MiniReview: "The Death and Life of Marsha P. Johnson" (film)

Marsha P. Johnson and Sylvia Rivera (with a lovely guy between them) in 1973.



What is it?

A 2017 American documentary directed by David France.


What’s it about?

Victoria Cruz, a trans woman active in LGBTQ anti-violence in New York, undertakes to explore the mysterious death of Marsha P. Johnson, also a trans activist, a quarter-century earlier. Thus, the film shows the contemporary face of trans activism in New York (and why it’s necessary) and also goes back to talk about the life of Marsha P. Johnson and why her death was not properly investigated. And, in another thread of the tapestry, the documentary looks at the life of Sylvia Rivera, Johnson’s close friend and a very strident activist herself.


That’s a lot. Does the film manage to hold all of that content together?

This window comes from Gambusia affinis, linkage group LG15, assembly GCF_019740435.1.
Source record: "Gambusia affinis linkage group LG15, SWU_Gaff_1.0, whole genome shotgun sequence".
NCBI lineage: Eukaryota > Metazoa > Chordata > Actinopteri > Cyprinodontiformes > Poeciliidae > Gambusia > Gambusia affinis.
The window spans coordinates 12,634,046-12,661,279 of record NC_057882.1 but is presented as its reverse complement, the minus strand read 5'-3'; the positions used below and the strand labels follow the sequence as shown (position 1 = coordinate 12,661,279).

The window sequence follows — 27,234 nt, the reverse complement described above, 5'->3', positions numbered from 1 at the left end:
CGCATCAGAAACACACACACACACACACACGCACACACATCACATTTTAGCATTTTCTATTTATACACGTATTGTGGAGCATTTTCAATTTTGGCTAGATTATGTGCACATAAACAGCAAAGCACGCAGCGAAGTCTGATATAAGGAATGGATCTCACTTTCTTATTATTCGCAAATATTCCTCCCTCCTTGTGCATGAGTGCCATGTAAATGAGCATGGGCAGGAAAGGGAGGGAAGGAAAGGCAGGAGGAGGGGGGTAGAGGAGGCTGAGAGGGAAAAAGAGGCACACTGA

It does, magisterially. In fact, there’s even more: the trial of the murderer of a trans activist that is taking place at the same time as the retrospective investigation of Johnson’s 1992 death.


Sounds compelling.

It is. In the end, the film offers a panoramic view of the often neglected T in LGBT, and the sometimes tenuous support offered to trans people by the rest of the rainbow community. At a time when trans men and women are, more than ever, suffering violence and being made scapegoats, the film is important viewing. Trans people are often seen as inexplicable and threatening by the rest of us, and the only way to counter this attitude is by facing it head-on.



Two. I’m maybe slightly inflating this (don’t get me wrong, it’s definitely a one!), but I think this is more than just another good LGBT film. It’s important to see this film. It’s a compelling historical document, and a highly watchable and thought-provoking documentary.

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